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Chemical Kinetics : rate of a chemical reaction


Before a chemical reaction can take place the molecules involved must be raised to a state of higher potential energy. They are then said to be activated or to form ... – PowerPoint PPT presentation

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Title: Chemical Kinetics : rate of a chemical reaction

  • Chemical Kinetics rate of a chemical reaction

Before a chemical reaction can take place the
molecules involved must be raised to a state of
higher potential energy. They are then said to be
activated or to form an activated complex.
  • In 1889 Arrhenius said
  • vant Hoff eq. for temperature coefficient of
  • constant is

2) mass-action law relates equilibrium
constant to the ratio of rate constants
Hence a reasonable eq. for the variation of rate
constant with temperature is
Where Ea is the activation energy of the reaction
  • If Ea does not depend on temperature, we can
    integrate this last eq. to obtain

where ln A is the constant of integration. Hence
This is the famous Arrhenius eq. for the rate
constant. According to Arrhenius, molecules must
acquire a certain critical energy Ea before they
can react. The Boltzmann factor
is the fraction of molecules that manages to
obtain the necessary energy. This interpretation
is still held to be essentially correct.
  • Henry Eyring (1901-1981)

The rate of any chemical reaction can be
formulated in terms of its activated complex.
The rate of reaction is the number of activated
complexes passing per second over the top of the
potential energy barrier. This rate is equal to
the concentration of activated complexes times
the average velocity with which a complex moves
across to the product side.
Calculation of conc. of activated complexes is
greatly simplified if we assume that they are in
equil. with the reactants. This equil. can then
be treated by means of thermodynamics or
statistical mechanics.
  • Transition State Theory

Consider this equilibrium
equil. constant for the formation of the complex
the conc. of complexes is thus
according to transition state theory, the rate of
reaction is
The rate of passage over the barrier is equal to
the frequency with which the complex flies apart
into the products.
  • The complex flies apart when one of its
    vibrations becomes a translation, and what was
    formerly one of the bonds holding the complex
    together becomes simply the line of centers
    between separating fragments.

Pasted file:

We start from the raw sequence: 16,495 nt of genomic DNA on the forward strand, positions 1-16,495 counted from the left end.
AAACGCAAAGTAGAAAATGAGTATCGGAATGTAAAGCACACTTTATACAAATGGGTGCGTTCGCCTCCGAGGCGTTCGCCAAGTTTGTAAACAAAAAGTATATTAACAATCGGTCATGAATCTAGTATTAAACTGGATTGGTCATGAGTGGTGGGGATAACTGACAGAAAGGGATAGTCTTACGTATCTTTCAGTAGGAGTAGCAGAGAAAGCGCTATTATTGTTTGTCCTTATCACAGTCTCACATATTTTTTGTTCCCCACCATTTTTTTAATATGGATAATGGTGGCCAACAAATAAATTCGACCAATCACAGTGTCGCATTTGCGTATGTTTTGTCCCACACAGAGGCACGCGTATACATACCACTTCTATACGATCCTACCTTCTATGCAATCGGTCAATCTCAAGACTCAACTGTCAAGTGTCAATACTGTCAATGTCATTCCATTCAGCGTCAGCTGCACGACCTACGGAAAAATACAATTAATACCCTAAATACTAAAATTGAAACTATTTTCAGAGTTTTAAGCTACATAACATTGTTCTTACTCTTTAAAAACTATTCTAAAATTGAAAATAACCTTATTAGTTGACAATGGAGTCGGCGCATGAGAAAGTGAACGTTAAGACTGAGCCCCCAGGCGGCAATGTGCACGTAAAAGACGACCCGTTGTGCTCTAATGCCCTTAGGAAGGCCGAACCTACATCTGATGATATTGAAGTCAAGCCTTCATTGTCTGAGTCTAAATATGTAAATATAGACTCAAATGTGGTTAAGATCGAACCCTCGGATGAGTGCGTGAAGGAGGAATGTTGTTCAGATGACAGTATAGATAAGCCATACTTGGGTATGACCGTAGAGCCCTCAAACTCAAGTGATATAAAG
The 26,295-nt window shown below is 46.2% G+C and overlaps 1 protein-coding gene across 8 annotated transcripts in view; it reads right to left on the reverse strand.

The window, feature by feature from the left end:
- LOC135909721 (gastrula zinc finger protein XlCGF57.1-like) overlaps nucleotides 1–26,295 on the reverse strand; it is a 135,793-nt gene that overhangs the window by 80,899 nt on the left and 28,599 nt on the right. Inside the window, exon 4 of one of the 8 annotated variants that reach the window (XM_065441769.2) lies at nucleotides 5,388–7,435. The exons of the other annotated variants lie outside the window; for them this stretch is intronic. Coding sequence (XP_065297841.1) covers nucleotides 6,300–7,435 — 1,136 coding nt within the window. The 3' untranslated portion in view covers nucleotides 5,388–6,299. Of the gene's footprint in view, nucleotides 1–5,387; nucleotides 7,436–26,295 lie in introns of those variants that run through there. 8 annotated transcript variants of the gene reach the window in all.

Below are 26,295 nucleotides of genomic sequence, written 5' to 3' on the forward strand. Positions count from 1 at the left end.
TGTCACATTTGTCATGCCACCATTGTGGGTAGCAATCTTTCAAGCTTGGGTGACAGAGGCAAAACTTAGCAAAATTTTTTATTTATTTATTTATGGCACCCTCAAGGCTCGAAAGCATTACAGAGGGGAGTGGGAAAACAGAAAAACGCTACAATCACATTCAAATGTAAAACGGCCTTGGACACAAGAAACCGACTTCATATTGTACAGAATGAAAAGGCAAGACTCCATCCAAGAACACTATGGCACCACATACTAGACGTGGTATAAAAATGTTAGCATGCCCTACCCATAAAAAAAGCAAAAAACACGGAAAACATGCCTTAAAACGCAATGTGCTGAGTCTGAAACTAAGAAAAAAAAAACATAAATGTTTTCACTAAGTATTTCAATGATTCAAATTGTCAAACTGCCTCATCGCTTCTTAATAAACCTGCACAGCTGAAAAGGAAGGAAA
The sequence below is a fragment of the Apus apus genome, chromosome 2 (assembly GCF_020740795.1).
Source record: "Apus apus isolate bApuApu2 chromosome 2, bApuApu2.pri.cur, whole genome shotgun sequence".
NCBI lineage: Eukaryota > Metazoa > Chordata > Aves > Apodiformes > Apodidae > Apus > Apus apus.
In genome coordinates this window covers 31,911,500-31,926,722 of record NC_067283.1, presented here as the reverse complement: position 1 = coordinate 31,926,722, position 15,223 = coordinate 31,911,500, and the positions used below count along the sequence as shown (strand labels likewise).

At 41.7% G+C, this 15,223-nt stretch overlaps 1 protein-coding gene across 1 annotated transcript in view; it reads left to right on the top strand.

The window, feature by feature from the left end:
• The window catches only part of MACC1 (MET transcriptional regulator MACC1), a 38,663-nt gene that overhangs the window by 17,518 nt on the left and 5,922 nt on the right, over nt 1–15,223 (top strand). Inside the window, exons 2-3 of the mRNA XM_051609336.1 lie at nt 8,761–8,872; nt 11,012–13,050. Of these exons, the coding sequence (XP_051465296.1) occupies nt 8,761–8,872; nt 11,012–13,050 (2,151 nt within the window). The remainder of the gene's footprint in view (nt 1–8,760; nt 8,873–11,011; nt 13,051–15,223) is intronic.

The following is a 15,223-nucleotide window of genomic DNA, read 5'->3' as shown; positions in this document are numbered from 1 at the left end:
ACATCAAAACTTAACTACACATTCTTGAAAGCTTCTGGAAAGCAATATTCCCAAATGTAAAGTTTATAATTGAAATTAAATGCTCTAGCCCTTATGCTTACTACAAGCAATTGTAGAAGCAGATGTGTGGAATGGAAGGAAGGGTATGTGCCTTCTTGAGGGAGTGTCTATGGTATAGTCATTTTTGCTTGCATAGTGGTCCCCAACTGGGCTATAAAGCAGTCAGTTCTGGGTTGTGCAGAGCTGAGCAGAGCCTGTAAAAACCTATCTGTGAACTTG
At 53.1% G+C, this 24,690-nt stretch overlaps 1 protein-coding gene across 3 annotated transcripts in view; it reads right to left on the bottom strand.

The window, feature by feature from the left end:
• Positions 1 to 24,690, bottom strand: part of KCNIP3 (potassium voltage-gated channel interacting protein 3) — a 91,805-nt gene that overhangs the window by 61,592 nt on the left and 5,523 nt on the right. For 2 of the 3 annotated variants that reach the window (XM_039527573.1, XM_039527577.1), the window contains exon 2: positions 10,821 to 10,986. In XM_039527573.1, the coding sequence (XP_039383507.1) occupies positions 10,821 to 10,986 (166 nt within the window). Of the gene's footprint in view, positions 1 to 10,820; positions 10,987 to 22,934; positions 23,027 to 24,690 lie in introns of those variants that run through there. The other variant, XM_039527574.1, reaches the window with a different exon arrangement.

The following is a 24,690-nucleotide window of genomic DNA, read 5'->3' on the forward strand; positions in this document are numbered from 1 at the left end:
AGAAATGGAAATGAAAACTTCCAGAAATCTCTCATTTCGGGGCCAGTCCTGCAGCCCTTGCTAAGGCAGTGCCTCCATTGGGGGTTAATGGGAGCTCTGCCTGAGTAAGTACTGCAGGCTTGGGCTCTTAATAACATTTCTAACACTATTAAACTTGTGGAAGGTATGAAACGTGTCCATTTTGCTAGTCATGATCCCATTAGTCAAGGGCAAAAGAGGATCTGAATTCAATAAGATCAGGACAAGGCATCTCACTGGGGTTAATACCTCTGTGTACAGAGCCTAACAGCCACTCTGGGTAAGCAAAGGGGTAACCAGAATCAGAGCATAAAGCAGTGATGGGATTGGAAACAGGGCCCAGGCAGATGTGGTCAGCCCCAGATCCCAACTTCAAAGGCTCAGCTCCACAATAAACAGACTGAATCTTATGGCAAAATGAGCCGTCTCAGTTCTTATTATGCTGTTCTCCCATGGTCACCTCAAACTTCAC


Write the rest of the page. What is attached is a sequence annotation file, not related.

The frequency is equal to where
is the average energy of the vibration leading
to decomposition. Since by hypothesis this is a
thoroughly excited vibration at temperature T, it
has its classical energy and hence
The reaction rate is therefore
with rate constant
  • This is the general expression given by
    transition state theory for the rate constant of
    any elementary reaction. To be precise, the
    expression for k2 should be multiplied by a
    factor called the transmission coefficient,
    which is the probability that the complex will
    not recross the transition state and dissociate
    back into products. In basic TST,

The activated complex is similar to a normal
stable molecule in every respect save one. The
sole difference is that one of its vibrational
degrees of freedom is missing, having been
transformed into the translation along the
reaction coordinate. Instead of 3N-6 vibrational
modes, it has 3N-7 modes (non-linear case).
  • We can formulate k2 in thermodynamic terms by
    introducing the standard free energy change

This is the difference between the free energy of
the activated complex and that of the reactants,
when all are in their standard states.
The quantities
are called the free energy of activation, the
heat of activation, and the entropy of
activation. The heat of activation is almost
equivalent to the experimental energy of
activation Ea, except for a PV term which is
negligible for solid or liquid systems.
  • Chemical

can correct for a wrong choice of transition
state this way as well
  • challenges for computational modeling
  1. where/what is the transition state?
  2. what is the reaction coordinate?

Schematic representation of the free energy
landscape with two stable, attractive wells
separated by a transition state ridge, which
connects the highest free energy points of all
possible paths connecting the reactant and
product states. The dotted line represents a new
trajectory that was branched of at point p from
an old trajectory (bold line) and surpasses the
TS ridge at a lower point.
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  • Example of a complicated reaction coordinate
    aqueous proton transfer reaction

what is the reaction coordinate?
  • Chemical

  • Transition path sampling

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